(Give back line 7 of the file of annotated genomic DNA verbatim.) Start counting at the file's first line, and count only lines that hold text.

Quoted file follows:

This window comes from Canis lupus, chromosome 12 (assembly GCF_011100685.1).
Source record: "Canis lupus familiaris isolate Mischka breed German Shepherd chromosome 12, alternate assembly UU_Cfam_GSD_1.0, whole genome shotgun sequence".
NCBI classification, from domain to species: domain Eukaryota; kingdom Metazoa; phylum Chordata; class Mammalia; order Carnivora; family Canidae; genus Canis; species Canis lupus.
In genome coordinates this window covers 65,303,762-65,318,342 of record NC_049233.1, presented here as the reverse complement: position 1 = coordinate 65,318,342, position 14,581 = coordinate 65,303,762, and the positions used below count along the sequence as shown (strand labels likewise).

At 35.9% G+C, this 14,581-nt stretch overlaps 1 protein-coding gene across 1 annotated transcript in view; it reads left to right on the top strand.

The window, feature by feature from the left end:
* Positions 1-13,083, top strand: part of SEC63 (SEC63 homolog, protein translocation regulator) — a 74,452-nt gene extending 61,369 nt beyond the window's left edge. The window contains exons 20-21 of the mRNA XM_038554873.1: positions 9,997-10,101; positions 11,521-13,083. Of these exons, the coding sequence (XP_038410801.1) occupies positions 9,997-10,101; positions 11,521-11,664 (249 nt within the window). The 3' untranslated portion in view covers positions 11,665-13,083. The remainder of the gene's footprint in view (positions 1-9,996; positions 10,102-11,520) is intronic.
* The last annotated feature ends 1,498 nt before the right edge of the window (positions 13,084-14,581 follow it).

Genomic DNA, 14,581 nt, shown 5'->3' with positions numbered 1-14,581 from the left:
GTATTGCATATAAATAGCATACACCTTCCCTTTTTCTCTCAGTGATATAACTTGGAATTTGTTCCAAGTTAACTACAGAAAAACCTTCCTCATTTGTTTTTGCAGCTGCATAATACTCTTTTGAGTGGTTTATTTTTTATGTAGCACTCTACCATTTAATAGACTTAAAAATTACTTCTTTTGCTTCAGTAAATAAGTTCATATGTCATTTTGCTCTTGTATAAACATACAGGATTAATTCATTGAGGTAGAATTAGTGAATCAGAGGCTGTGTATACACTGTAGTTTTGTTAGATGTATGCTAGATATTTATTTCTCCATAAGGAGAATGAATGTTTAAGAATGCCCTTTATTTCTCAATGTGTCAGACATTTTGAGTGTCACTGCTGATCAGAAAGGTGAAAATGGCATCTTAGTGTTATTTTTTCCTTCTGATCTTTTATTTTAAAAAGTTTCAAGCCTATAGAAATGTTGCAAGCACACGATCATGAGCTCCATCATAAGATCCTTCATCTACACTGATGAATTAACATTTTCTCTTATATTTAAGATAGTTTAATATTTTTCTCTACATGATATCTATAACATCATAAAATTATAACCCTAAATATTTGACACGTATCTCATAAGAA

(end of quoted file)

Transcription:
* Positions 1-13,083, top strand: part of SEC63 (SEC63 homolog, protein translocation regulator) — a 74,452-nt gene extending 61,369 nt beyond the window's left edge. The window contains exons 20-21 of the mRNA XM_038554873.1: positions 9,997-10,101; positions 11,521-13,083. Of these exons, the coding sequence (XP_038410801.1) occupies positions 9,997-10,101; positions 11,521-11,664 (249 nt within the window). The 3' untranslated portion in view covers positions 11,665-13,083. The remainder of the gene's footprint in view (positions 1-9,996; positions 10,102-11,520) is intronic.